Critics Who Use a Newspaper for Bodily Functions Other than Information Input
Posted by hyperpat on December 27, 2006
The New York Times devoted an entire page to a review of John Scalzi this last Sunday. As written by Dave Itzkoff, I found it to be the epitome of everything I don’t like about critics. This response will be in two parts, the first being on the failings of this critic, the second on an accusation he makes within the review that I take extreme exception to.
In general, I find that far too many critics:
1. Can’t read
2. Can’t write
3. Can’t think.
4. Force their own pre-conceived notions onto what they are supposedly criticizing.
Mr. Itzkoff displays all these qualities in fine style here. Taking the second item first: This is supposed to be a review of Mr. Scalzi’s works. But the entire first half of this piece is taken up by a diatribe on the supposed failings of Robert Heinlein, with Scalzi not even mentioned till the fourth paragraph. Now Scalzi is known to have been influenced by Heinlein, but it might be noted that anyone who writes SF today has been influenced by Heinlein, whether they know it or not, and anyone who writes a military-oriented SF book is guaranteed to have some comparisons made to Starship Troopers. Now back when I took a few courses in writing, having an introductory paragraph to ease into the piece’s theme was fine, but backhandedly slipping in a review of Heinlein’s work in a piece that supposed to be about Scalzi, and then highlighting it by having it be the entire first half of the piece, is bad writing.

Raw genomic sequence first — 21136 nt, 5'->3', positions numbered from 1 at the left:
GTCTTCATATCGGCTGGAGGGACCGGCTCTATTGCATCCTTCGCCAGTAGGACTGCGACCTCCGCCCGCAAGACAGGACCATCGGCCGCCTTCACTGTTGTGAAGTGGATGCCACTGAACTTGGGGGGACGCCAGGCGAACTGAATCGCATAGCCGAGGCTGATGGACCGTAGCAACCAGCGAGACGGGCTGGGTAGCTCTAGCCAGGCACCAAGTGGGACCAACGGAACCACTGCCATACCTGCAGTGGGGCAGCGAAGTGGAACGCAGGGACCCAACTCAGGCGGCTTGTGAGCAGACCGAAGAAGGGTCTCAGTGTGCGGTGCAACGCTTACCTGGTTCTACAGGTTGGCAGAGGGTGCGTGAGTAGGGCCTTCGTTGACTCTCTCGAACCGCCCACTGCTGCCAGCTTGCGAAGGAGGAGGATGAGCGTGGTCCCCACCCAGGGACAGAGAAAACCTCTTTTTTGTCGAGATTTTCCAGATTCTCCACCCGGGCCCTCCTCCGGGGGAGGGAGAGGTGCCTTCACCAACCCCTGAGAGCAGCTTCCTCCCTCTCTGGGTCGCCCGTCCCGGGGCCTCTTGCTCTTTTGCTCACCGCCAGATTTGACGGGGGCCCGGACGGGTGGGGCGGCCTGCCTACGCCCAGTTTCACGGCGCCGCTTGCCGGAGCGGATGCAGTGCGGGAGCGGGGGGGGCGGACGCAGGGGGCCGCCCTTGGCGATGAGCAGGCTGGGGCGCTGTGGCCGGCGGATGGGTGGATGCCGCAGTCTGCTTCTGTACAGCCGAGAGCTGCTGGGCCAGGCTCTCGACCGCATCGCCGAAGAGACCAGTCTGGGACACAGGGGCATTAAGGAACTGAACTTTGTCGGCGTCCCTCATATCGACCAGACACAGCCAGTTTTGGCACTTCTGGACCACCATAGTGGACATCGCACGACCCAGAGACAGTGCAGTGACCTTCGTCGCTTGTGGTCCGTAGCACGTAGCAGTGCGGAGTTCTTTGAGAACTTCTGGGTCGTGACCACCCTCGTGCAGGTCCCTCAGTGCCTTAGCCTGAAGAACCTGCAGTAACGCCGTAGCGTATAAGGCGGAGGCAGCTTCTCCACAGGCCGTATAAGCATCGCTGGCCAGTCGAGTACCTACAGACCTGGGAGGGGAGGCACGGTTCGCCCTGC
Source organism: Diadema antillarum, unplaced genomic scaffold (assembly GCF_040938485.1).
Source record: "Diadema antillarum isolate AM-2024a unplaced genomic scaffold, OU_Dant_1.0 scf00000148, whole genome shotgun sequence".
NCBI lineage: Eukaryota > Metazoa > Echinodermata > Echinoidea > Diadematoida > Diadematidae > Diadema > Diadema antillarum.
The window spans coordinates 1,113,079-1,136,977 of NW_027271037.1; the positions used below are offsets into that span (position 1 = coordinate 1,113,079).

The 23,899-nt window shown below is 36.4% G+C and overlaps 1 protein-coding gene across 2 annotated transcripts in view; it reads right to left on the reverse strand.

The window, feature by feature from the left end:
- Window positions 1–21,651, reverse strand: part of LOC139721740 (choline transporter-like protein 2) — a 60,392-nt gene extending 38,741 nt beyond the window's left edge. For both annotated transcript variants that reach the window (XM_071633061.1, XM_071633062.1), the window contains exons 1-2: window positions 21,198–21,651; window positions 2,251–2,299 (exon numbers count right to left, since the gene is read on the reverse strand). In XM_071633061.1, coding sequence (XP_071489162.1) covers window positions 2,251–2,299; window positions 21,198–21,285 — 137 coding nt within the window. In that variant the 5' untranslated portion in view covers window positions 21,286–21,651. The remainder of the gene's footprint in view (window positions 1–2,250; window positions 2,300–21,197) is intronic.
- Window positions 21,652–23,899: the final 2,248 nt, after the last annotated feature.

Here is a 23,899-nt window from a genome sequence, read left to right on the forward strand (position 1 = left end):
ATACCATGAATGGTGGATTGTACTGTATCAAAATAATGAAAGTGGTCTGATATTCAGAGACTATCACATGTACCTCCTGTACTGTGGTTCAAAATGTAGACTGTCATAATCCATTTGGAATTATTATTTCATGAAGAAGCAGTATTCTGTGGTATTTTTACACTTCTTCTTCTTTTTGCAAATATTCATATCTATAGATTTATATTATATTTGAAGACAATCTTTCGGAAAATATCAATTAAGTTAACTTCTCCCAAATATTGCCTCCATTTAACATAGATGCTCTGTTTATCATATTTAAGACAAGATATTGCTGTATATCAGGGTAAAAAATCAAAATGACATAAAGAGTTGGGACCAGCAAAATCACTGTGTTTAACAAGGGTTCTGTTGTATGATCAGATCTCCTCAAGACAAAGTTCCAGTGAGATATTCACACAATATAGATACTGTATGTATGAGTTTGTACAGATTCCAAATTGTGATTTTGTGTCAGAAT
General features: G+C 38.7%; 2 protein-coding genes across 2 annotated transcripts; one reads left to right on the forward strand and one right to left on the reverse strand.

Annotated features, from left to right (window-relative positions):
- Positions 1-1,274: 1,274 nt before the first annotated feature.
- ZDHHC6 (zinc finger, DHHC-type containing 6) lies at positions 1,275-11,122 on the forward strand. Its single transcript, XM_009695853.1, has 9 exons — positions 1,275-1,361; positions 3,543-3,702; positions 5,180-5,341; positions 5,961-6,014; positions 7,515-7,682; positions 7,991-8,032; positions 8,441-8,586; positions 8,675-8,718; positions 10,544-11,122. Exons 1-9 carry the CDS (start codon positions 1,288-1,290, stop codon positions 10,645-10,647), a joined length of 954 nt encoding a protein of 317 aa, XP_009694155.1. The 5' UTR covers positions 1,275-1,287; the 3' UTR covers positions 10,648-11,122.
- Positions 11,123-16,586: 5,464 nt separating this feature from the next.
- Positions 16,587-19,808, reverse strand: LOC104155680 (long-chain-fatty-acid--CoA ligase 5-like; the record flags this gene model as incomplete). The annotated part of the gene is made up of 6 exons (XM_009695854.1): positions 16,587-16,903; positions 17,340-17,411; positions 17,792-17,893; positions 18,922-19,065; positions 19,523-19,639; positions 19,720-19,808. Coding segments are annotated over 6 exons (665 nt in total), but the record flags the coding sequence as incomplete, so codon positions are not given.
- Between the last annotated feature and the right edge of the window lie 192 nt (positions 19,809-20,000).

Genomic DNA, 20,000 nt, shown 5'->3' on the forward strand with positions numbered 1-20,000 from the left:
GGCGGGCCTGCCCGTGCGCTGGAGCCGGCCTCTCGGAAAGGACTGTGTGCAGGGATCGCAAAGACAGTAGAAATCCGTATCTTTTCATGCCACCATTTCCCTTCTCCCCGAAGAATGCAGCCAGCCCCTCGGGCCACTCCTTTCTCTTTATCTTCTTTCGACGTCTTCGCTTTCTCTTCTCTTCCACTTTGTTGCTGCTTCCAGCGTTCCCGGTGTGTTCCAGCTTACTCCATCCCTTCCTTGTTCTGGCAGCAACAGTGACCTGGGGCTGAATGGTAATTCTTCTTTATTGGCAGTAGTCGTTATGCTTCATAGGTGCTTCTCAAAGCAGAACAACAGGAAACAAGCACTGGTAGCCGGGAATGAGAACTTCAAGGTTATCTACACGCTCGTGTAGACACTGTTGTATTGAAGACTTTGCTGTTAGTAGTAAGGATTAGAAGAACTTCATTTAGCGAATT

Now let’s look at the piece’s content when he does get around to discussing Scalzi. The first paragraph of this is reasonable, detailing the plot of Old Man’s War and drawing parallels with Starship Troopers. But in his next paragraph, Mr. Itzkoff shows his biases by attributing much of OMW’s commercial success to “recommendations from conservative political blogs like Instapundit and The Volokh Conspiracy”, ignoring the fact that word of this book was spread by a large contingent of SF fans, of all political stripes, and doesn’t even mention that it was nominated for the Hugo Award. The next paragraph sees the statement “Heinlein may have cultivated a philosophy that now seems distasteful bordering on appalling”. To whom is this philosophy appalling other than Mr. Itzkoff himself?
Then Mr. Itzkoff has the temerity to diss Scalzi’s latest novel, The Android’s Dream, because “there is still a position less commendable than having dangerous ideas, and that is having no position at all”, totally missing the fact that this book is meant to be a fun romp and not a political diatribe. Then he has even more chutzpah to insist that Scalzi get back to works like OMW and more political philosophizing, that The Android’s Dream was merely a detour for Scalzi’s career. All of this is a pretty good example of items 1, 3, & 4.
Now since Mr. Itzkoff has indicated he is at least somewhat familiar with Heinlein’s works, I would direct him to the last chapter of The Number of the Beast, where there was a special room set up just for critics. I think he belongs there.
Now any exposure in something with as much clout as the NYT is probably good for increasing sales of Scalzi’s books, even something as negative as this piece. I just wish the NYT would find someone else to review works in this genre.